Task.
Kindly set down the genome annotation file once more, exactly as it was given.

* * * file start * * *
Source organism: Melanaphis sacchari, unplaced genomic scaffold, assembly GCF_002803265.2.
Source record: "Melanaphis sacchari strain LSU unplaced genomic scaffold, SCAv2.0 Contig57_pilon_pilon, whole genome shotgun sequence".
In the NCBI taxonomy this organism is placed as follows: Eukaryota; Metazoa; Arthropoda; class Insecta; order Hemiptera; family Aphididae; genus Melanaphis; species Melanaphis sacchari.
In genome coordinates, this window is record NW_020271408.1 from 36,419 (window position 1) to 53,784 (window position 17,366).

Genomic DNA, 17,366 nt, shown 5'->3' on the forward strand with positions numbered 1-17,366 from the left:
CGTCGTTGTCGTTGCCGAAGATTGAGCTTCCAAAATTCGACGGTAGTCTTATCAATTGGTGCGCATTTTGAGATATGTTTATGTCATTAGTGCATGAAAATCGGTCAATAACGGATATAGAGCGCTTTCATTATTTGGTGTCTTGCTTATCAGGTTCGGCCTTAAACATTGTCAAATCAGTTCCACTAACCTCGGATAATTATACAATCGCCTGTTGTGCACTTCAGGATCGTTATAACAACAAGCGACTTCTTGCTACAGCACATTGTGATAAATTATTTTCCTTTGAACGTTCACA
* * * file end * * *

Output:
Source organism: Melanaphis sacchari, unplaced genomic scaffold, assembly GCF_002803265.2.
Source record: "Melanaphis sacchari strain LSU unplaced genomic scaffold, SCAv2.0 Contig57_pilon_pilon, whole genome shotgun sequence".
In the NCBI taxonomy this organism is placed as follows: Eukaryota; Metazoa; Arthropoda; class Insecta; order Hemiptera; family Aphididae; genus Melanaphis; species Melanaphis sacchari.
In genome coordinates, this window is record NW_020271408.1 from 36,419 (window position 1) to 53,784 (window position 17,366).

Genomic DNA, 17,366 nt, shown 5'->3' on the forward strand with positions numbered 1-17,366 from the left:
CGTCGTTGTCGTTGCCGAAGATTGAGCTTCCAAAATTCGACGGTAGTCTTATCAATTGGTGCGCATTTTGAGATATGTTTATGTCATTAGTGCATGAAAATCGGTCAATAACGGATATAGAGCGCTTTCATTATTTGGTGTCTTGCTTATCAGGTTCGGCCTTAAACATTGTCAAATCAGTTCCACTAACCTCGGATAATTATACAATCGCCTGTTGTGCACTTCAGGATCGTTATAACAACAAGCGACTTCTTGCTACAGCACATTGTGATAAATTATTTTCCTTTGAACGTTCACA